The Winchester Mystery House is a tourist attraction in San Jose, California.

Overview Edit

Begun in 1884, the Winchester Mystery House's ongoing construction occupied the remaining thirty-eight years of Sarah Winchester's life. Heiress to the Winchester Arms fortune, Sarah believed that she was under a curse placed on her by the countless victims killed by Winchester Arms, and had to build rooms to house the dead. The Gothic Victorian monstrosity was constantly expanded with dozens of pointless rooms, stairs leading nowhere, narrow hallways less than two feet wide, secret doors, and ceilings so low one had to stoop to enter.

At midnight each night, Sarah would don a nightgown inscribed with occult symbols and weave her way through mazes of rooms via secret, sliding panels to the "seance room." For the next two hours she would receive instructions from the ghosts, telling her what sort of chambers and galleries should be built next. Thirteen is the dominant theme of the house, reflected in the number of lights on chandeliers, coat hooks on walls, windows in rooms, and even the number of drainage holes in the kitchen sink's trap.

At the widow's death the house contained over seven hundred rooms, of which more than a hundred and sixty still stand today. In places, nails can still be seen half-driven into walls where workmen, informed of the mistress's death, abruptly halted their labors. Apparitions reportedly seen around the house seem to be some of the old Winchester caretakers and servants, apparently guarding the manse.

The Winchester Ghost House Edit


The most recognizable freehold in the County of Selkrest in the Kingdom of Pacifica, the Winchester House is not, technically speaking, a freehold at all. The House is home to literally hundreds of chimerical beasts and objects, but such is their power that no Kithain dares to attempt to establish a permanent hold on the place. Frequent visitors are more or less tolerated by the odd thirteen-eyed beasts who prowl the grounds and hallways, but only so long as they're not too frequent. Faerie frolics with these beasts can be light-hearted amusement, but they can also devolve into running battles that last until the intruding Kithain are driven off the house's grounds or chimerically killed.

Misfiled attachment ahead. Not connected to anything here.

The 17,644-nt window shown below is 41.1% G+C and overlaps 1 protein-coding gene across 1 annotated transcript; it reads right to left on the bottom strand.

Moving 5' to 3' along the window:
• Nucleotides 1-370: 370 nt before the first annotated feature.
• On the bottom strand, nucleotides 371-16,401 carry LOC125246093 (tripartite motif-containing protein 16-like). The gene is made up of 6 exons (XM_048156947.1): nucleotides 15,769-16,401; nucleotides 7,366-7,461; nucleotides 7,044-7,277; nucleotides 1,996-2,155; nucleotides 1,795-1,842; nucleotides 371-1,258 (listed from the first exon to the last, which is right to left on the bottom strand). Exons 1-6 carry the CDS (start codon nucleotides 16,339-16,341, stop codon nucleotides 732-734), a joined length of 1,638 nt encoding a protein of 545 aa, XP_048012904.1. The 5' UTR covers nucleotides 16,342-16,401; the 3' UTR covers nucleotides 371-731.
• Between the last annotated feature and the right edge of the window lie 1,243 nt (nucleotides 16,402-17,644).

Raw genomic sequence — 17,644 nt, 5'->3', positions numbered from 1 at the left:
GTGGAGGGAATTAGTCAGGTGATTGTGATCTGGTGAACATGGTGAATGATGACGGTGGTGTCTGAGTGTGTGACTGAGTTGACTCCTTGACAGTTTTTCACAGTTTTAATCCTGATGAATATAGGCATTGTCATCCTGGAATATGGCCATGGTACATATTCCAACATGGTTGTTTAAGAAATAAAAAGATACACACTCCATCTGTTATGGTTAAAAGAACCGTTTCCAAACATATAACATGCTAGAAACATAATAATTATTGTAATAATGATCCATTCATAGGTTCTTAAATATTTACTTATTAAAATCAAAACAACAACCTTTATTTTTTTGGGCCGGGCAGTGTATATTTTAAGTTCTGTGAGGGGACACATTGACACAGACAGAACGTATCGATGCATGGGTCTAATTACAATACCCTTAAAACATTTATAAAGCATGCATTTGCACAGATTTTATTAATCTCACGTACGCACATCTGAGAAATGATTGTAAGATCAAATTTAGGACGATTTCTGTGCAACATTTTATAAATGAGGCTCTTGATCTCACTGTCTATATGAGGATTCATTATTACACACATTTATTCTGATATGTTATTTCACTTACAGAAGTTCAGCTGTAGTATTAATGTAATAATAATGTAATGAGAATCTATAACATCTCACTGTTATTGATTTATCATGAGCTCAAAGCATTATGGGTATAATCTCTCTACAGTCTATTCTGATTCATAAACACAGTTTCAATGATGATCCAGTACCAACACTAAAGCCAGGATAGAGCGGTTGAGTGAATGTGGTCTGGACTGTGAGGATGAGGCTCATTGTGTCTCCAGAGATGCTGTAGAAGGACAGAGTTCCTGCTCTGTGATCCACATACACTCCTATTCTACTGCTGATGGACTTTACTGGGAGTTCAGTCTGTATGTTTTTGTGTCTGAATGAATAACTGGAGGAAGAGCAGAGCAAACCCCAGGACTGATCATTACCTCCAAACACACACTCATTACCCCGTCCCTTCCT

Kithain can gather Glamour here, in surreptitious games of hide-and-seek with the imaginary keepers among the shrubs and trees of the vast grounds. A prime target for those who wish to absorb the Glamour of the place is the UnClock, a chimerical flower clock with thirteen hour markings, springing from the house's front lawn. The UnClock boasts only an hour hand, but that hand moves at its own pace, sometimes forward and sometimes backwards. The other chimera tend to gather at the UnClock whenever the lone hand points towards the 13 and stays there, but at most other times they shun its presence.

Within the house itself are a myriad of doors leading nowhere, often located in ceilings and floors. Some of these have thirteen doorknobs, while others have none; Marley knockers are also prevalent. These doors can lead anywhere else in the house, and two people stepping through the same door one after another can often find themselves in entirely different locations.

A very few of these doors are locked, and only the chimera have the keys. Ragger once stole a key and opened a door out of sheer curiosity; he immediately shut the door and, wonder of wonders, returned the key. To this day, the boggan refuses to talk about what he saw behind the locked door.

References Edit

  1. CTD. Immortal Eyes: The Toybox, p. 46.
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